Examples include: walking, running, aerobics class, cycling, swimming, hiking, Tabata, circuit, interval
|Create a weekly action plan. You will write down your plan for each week by listing:
- Your mode or type of activity (ex. cycling)
- The day of the activity (ex. Tuesday)
- The time you will perform activity (ex. 5:45PM)
- The duration of the the activity (ex. 1 hour)
|Record your daily aerobic activity.
Tools such as apps, pedometers, heart rate monitors, activity tracking devices, journals & online websites can be used to hold you accountable. Choose what works best for you and use it consistently!
|How to accumulate 150+ minutes of aerobic activity per week.
||According to the CDC, 10 minutes at a time is fine!
We know 150 minutes each week sounds like a lot of time, but you don’t have to do it all at once. Not only is it best to spread your activity out during the week, but you can break it up into smaller chunks of time during the day. As long as you’re doing your activity at a moderate or vigorous effort for at least 10 minutes at a time. Try going for a 10-minute brisk walk, 3 times a day, 5 days a week. This will give you a total of 150 minutes of moderate-intensity activity.
|Apps that can help
||Habitica, MapMyWalk, MapMyRide, MapMyRun, MyFitnessPal, Charity Miles
The National Weight Control Registry‘s research tells us that successful weight maintenance stems from “frequent self-monitoring of…food intake and high levels of regular physical activity” (Wing RR & Hill JO. (2001). Successful weight loss maintenance. Annual Review of Nutrition, 21, 323-341). So, tracking food intake and physical activity can be your key to success. You can keep record of these and then observe your choices and behaviors. With these observations, you’ll be able to see where changes need to occur.
There are many ways to track your physical activity and food intake. This WeeklyFoodIntakeLog and this WeeklyActivityLog allow you to view your trends in a concise format. Apps like MyFitnessPal are great tools as well. Regardless of your method, track both your physical activity and food intake each week.
As you review your worksheets, take note of any trends appearing with your activity and food. Ask yourself questions like these:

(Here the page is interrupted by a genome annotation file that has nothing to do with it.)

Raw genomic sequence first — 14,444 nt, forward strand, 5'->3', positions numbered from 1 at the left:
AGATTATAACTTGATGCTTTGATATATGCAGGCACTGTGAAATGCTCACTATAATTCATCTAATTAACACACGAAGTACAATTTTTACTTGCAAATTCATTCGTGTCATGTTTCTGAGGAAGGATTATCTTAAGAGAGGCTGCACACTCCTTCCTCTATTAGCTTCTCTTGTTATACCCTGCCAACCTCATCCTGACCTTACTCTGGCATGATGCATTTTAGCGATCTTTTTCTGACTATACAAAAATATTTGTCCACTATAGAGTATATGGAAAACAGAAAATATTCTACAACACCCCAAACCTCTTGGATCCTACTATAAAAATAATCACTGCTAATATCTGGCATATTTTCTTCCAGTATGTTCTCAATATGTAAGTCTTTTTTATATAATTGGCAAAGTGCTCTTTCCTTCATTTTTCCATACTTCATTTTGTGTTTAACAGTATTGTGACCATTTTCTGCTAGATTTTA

- What food choices am I making on a regular basis?
- What is my go-to food choice and is it a healthy one?
- Am I lacking in fruits, vegetables, lean protein, legumes, healthy fats?
- How many minutes of activity am I engaging in each week?
- Am I varying my activity?
- Am I active most days of the week?
Through reviewing your records, you can recognize areas that need improvement. Once you create healthy habits to address these areas, you’ll be on your way to successful weight maintenance!
Additional reading material:
How do I keep a food log?
Keeping a daily food log could be your secret weapon to weight loss success
Physical activity vs. exercise: What’s the difference?
Do you find yourself struggling to maintain New Year’s resolutions? Sometimes trying to change too many things at once can set us up for failure. Whether you’re trying to exercise more, or eat less, you’re more likely to succeed at long-term lifestyle changes by focusing on one habit. How do you eat an elephant? One bite at a time! Choose one healthy habit per month (or longer if necessary), and master it before moving to another. Stay committed and before the end of the year you will have established healthy habits that will last a lifetime! This video from Modern Health Monk supports the idea of focusing on healthy habits, instead of caloric restrictions.
- Identify your current habits by completing the following the questionnaires: PhysicalActivity&Barriers and NutritionalQuestionnaire
- Create a list of healthy habits that you’d like to implement.
- From your list, choose one healthy habit and continue to work on this habit until it becomes easy to maintain. Then, add another.